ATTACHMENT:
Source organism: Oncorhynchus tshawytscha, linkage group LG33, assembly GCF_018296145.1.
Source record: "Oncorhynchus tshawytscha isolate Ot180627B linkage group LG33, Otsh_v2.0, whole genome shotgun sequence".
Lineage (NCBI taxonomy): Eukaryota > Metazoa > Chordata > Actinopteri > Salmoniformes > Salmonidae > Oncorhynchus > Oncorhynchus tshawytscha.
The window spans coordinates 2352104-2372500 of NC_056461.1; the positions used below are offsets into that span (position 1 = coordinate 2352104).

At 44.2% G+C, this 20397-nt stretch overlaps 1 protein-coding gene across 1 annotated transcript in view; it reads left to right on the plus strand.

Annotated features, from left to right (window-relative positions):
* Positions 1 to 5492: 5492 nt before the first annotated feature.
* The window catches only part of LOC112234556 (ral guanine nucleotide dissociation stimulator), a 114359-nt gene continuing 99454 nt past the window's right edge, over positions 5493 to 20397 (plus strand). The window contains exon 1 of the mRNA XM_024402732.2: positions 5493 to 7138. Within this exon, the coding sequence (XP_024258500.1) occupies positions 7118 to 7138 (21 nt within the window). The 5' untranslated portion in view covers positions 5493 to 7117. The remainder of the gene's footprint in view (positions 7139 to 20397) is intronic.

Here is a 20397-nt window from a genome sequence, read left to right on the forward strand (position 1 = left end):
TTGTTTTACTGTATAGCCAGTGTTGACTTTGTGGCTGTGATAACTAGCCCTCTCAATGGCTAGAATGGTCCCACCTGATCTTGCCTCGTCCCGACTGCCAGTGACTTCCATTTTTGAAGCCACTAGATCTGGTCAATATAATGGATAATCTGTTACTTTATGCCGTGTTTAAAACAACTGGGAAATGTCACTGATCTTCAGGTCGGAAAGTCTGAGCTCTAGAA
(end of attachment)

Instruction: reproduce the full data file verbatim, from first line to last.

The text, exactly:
Source organism: Oncorhynchus tshawytscha, linkage group LG33, assembly GCF_018296145.1.
Source record: "Oncorhynchus tshawytscha isolate Ot180627B linkage group LG33, Otsh_v2.0, whole genome shotgun sequence".
Lineage (NCBI taxonomy): Eukaryota > Metazoa > Chordata > Actinopteri > Salmoniformes > Salmonidae > Oncorhynchus > Oncorhynchus tshawytscha.
The window spans coordinates 2352104-2372500 of NC_056461.1; the positions used below are offsets into that span (position 1 = coordinate 2352104).

At 44.2% G+C, this 20397-nt stretch overlaps 1 protein-coding gene across 1 annotated transcript in view; it reads left to right on the plus strand.

Annotated features, from left to right (window-relative positions):
* Positions 1 to 5492: 5492 nt before the first annotated feature.
* The window catches only part of LOC112234556 (ral guanine nucleotide dissociation stimulator), a 114359-nt gene continuing 99454 nt past the window's right edge, over positions 5493 to 20397 (plus strand). The window contains exon 1 of the mRNA XM_024402732.2: positions 5493 to 7138. Within this exon, the coding sequence (XP_024258500.1) occupies positions 7118 to 7138 (21 nt within the window). The 5' untranslated portion in view covers positions 5493 to 7117. The remainder of the gene's footprint in view (positions 7139 to 20397) is intronic.

Here is a 20397-nt window from a genome sequence, read left to right on the forward strand (position 1 = left end):
TTGTTTTACTGTATAGCCAGTGTTGACTTTGTGGCTGTGATAACTAGCCCTCTCAATGGCTAGAATGGTCCCACCTGATCTTGCCTCGTCCCGACTGCCAGTGACTTCCATTTTTGAAGCCACTAGATCTGGTCAATATAATGGATAATCTGTTACTTTATGCCGTGTTTAAAACAACTGGGAAATGTCACTGATCTTCAGGTCGGAAAGTCTGAGCTCTAGAA